Lives of the fellows

George Dickinson Hadley

b.30 June 1908 d.14 August 1984
MRCS LRCP( 1934) MB BChir Cantab(1934) MRCP(1936) MD(1939) FRCP(1947)

George Hadley (Dickin, at home) was the son of Laurence Hadley, editor of the Birmingham Post. To him he owed the nucleus of his collection of books on angling and his bibliophily, as well as his civic sense and a close circle of friends from his youth in Birmingham. He was educated at King Edward VI School, Birmingham, and Clare College, Cambridge, where he obtained first class honours in natural sciences. He qualified at the Middlesex Hospital, and was house physician to Charles Lakin [Munk's Roll, Vol.VI, p.272] and house surgeon to Gordon Gordon-Taylor, whose clinical style he had clearly admired. From 1936-38 he became an Elmore research student at Cambridge and developed his lifelong interest in peptic ulcer. He was then registrar to Donald Hunter [Munk's Roll, Vol.VII, p.288] at the London Hospital. He joined the RAMC in 1939 and was captured at Dunkirk. While a prisoner he helped to start a camp orchestra, with instruments provided by the Red Cross. He was himself a ‘cellist of professional standard. The same camp achieved fame from some of the earliest continuous field observations on nesting brids. The corporate spirit which directed such activities is well caught in John Buxton’s monograph The Redstart in the New Naturalist series.

Hadley became resident medical officer at the Middlesex Hospital directly after demobilization and built into the post an authority and breadth of responsibility for which his successors were grateful. After a year he was appointed assistant physician, and was later also physician, at the Canadian Red Cross Hospital, Taplow. He was not a prolific writer and he is best remembered for his teaching, which had the same concise quality as that of his contemporaries Richard Asher [Munk's Roll, Vol.VI, p.16] and Horace Joules [Munk's Roll, Vol.VII, p.307]. His special interest was in endoscopy: he used the Hermon Taylor and Schindler instruments from 1949; himself brought back from Japan the first gastrocamera in 1963, and went on to be a pioneer of fibreoptic endoscopy. He was a firm treasurer of the British Society of Gastroenterology in its early and more intimate days.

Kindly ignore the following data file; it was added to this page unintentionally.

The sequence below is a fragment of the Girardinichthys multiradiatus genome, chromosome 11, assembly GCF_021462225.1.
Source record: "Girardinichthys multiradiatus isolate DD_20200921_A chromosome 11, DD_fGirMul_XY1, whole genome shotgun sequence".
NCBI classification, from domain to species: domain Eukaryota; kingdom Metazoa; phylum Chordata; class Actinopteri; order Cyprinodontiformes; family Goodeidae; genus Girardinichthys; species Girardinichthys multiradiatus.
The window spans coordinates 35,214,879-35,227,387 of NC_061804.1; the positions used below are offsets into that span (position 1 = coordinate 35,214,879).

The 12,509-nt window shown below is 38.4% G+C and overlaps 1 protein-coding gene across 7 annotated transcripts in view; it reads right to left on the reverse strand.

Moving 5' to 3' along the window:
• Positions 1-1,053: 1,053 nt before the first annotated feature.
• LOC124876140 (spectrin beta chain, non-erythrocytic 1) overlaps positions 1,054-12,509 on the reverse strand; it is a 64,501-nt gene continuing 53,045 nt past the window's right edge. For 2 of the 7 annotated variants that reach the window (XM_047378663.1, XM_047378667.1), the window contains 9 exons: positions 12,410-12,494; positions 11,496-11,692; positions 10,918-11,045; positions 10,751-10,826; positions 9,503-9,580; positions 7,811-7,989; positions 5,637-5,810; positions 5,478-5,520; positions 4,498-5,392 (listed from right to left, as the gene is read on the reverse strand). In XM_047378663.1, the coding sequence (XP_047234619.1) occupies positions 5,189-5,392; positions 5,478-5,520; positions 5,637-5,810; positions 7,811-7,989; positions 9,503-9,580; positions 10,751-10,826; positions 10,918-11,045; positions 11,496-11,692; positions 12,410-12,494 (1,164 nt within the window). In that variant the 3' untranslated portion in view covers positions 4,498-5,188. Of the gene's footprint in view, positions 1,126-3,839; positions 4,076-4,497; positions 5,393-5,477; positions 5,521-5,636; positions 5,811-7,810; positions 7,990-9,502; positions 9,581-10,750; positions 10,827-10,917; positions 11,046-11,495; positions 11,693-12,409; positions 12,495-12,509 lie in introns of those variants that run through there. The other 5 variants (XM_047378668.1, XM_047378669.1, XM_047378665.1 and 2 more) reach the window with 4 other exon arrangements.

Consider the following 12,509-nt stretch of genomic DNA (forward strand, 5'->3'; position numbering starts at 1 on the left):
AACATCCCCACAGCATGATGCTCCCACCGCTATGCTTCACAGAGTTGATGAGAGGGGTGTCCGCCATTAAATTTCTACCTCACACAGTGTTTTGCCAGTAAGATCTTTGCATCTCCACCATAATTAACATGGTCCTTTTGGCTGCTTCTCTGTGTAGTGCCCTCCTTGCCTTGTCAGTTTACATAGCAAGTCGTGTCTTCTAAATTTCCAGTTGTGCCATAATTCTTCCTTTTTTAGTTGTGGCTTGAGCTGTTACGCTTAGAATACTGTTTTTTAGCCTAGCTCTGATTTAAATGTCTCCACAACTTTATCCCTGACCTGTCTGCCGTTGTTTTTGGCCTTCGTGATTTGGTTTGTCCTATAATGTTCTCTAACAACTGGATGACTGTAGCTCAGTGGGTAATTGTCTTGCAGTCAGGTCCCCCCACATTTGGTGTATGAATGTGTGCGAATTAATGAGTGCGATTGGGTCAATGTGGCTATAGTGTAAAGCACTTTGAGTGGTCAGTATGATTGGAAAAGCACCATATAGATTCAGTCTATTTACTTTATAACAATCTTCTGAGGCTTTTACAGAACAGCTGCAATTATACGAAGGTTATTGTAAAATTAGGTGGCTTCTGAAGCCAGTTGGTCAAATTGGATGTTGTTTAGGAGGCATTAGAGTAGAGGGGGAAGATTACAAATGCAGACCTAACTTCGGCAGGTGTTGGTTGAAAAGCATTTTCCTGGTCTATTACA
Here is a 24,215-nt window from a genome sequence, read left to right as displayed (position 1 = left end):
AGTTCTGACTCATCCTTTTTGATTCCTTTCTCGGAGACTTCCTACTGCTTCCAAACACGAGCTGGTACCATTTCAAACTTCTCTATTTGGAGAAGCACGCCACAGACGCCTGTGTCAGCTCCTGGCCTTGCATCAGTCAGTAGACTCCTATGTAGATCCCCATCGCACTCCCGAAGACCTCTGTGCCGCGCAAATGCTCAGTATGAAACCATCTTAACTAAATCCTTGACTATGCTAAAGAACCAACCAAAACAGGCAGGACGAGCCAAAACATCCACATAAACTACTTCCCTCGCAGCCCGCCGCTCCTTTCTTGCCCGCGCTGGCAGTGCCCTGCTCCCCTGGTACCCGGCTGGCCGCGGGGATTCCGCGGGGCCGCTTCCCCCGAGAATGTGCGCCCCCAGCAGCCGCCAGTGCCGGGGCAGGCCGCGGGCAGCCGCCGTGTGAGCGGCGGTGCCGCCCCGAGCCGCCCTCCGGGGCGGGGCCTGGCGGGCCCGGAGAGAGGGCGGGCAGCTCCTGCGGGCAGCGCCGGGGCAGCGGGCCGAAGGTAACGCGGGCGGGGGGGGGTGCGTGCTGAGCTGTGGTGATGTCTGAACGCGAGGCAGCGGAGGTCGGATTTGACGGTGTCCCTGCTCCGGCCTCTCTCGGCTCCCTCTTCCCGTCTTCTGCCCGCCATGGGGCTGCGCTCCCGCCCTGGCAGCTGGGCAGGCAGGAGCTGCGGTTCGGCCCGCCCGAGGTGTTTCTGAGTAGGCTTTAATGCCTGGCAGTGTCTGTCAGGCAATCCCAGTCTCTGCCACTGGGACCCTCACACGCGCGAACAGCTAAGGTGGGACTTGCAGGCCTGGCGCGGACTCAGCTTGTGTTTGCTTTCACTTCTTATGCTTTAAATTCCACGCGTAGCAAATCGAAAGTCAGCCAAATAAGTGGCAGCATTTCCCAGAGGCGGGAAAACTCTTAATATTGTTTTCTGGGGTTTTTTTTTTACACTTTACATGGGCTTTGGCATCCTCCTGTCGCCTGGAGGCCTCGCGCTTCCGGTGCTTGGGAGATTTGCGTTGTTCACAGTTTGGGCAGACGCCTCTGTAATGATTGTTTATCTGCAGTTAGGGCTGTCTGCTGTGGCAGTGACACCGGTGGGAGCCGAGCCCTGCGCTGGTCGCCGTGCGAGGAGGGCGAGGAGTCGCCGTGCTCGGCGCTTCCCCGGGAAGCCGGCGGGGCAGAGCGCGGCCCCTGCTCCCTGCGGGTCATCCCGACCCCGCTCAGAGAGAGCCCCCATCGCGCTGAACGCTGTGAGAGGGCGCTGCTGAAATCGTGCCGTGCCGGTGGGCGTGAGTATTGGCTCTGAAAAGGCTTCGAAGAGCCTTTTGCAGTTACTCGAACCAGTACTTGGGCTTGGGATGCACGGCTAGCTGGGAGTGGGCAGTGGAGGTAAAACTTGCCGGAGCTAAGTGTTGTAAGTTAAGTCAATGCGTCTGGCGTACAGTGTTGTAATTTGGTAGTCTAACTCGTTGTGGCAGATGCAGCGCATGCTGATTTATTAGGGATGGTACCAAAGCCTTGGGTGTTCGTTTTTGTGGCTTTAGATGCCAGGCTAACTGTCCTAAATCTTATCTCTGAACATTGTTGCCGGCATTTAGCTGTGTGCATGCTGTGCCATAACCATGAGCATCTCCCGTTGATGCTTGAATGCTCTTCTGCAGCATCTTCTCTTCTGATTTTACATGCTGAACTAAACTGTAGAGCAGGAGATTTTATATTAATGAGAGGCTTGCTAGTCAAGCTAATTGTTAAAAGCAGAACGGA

The man was much more complex than this professional biography indicates. He returned from the war intensely shy and often monosyllabic, and seemed at ease only with patients (unfailingly), and with small groups of people whom he knew well. His capacity to make a few very close friendships was characteristic of him. After about 1960 he mellowed, only to be struck by serious illness in the last five years of his professional life, which renewed his isolation. His reputation for epigrammatic description, verbal and written, was never diluted by professional small talk. He was distinctly impressionistic about dates and commitments. Perhaps as a consequence of his experience in the war, his clear political vision was not matched by any public commitment to change, at a time (the years immediately before the first reorganization of the National Health Service) when such vision was at a premium.

His private life was very happy and full. His wife Jean, née Stewart, was a professional viola player, and his three daughters all played instruments at home and abroad. The Hadleys were the friends of many of the musicians of their time: Vaughan Williams was his patient and confidant. They lived in George Street, in a tall house full of books, with two Volkswagen Beetles at the door.

PAJ Ball

[, 1984,289,1082; Lancet, 1984,2,587; The Times, 1 Sept 1984; Middx.Hosp.J., l974]

(Volume VIII, page 203)

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